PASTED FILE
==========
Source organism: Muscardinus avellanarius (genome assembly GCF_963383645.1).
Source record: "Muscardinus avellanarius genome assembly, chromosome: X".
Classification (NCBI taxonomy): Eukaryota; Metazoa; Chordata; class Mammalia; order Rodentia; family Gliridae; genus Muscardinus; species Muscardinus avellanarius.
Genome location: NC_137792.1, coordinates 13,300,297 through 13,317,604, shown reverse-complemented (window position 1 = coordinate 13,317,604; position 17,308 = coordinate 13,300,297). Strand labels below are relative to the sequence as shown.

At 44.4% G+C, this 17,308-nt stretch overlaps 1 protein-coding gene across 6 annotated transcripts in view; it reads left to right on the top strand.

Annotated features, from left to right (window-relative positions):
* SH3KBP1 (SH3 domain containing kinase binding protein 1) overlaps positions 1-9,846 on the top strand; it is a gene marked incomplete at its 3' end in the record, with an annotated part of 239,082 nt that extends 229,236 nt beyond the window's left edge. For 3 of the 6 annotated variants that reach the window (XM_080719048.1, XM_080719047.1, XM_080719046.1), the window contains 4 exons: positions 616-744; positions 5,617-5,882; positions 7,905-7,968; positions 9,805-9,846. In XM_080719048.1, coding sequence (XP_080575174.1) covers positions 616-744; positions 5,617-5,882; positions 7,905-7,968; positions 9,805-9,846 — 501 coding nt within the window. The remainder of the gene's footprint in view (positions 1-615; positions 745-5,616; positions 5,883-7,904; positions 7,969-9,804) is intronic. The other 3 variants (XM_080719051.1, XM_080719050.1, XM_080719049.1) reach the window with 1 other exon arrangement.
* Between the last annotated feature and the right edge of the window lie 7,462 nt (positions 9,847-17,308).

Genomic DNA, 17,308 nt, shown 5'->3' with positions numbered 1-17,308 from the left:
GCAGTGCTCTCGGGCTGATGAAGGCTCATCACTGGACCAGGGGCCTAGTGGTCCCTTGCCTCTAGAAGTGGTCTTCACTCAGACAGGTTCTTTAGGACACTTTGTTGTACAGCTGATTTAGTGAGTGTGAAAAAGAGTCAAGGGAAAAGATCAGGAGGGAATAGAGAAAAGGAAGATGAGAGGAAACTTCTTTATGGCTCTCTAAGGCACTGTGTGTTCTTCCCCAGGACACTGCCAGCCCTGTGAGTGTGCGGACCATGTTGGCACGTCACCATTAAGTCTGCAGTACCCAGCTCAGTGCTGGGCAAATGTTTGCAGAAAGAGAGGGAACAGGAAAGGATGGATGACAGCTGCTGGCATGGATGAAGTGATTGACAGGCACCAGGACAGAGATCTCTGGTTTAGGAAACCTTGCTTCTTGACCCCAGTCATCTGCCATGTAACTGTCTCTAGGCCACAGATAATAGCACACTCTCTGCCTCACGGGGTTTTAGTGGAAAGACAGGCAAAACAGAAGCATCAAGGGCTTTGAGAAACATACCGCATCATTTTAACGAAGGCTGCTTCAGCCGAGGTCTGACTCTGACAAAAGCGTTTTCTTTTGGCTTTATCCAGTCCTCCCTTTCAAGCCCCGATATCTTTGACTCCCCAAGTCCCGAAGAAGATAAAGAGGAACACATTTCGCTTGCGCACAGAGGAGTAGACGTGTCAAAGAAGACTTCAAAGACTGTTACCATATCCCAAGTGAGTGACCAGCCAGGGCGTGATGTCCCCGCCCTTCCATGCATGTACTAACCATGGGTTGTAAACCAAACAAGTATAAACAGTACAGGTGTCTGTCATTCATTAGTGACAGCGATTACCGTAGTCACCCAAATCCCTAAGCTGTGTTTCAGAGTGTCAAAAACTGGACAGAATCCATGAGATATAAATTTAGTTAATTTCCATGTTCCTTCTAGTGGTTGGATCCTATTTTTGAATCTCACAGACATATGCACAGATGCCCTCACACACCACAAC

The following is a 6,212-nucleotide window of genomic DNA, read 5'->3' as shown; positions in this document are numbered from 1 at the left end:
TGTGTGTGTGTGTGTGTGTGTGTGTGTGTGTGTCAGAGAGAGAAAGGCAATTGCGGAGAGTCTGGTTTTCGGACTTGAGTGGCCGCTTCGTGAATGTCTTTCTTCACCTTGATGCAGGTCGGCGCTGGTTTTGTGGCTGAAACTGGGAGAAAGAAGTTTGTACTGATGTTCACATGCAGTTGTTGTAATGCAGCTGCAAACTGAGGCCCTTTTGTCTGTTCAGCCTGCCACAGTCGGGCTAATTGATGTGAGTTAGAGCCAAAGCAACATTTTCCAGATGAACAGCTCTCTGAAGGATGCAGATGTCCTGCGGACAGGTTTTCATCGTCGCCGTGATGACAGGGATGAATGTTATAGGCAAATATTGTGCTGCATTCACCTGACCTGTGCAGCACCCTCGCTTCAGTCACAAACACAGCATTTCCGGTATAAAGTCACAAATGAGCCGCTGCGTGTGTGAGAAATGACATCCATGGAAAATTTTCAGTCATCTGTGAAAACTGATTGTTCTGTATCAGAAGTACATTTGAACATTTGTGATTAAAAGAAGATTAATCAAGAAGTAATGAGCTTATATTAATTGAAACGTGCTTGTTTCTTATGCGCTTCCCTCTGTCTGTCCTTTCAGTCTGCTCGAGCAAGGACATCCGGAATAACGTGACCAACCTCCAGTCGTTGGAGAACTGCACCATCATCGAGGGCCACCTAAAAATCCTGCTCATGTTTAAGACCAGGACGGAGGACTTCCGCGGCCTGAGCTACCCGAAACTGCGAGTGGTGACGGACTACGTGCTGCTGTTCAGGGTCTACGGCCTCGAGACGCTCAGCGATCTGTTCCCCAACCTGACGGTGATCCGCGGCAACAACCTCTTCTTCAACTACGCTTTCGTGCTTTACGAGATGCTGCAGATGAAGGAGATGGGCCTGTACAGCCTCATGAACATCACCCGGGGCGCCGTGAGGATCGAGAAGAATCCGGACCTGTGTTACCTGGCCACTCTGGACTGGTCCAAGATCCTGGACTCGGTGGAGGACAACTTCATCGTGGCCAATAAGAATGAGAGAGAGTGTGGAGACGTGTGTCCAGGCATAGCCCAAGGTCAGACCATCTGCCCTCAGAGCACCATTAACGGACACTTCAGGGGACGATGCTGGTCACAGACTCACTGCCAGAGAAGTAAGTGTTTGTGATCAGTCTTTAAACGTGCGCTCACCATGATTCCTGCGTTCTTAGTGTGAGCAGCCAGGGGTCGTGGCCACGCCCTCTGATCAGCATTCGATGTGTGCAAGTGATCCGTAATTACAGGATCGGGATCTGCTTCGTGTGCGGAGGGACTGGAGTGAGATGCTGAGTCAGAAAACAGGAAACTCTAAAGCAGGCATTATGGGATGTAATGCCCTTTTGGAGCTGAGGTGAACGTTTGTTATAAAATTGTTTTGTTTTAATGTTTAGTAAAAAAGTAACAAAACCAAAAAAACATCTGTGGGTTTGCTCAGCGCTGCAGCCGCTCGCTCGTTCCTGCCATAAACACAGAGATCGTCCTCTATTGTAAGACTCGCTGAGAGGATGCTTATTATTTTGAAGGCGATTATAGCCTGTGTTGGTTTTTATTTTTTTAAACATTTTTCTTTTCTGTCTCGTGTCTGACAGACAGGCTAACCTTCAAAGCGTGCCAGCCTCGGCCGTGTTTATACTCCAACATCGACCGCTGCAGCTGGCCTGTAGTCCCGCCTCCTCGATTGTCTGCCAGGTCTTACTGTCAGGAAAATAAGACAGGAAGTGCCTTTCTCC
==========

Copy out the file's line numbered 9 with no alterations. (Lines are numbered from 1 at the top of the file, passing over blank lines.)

Genomic DNA, 17,308 nt, shown 5'->3' with positions numbered 1-17,308 from the left: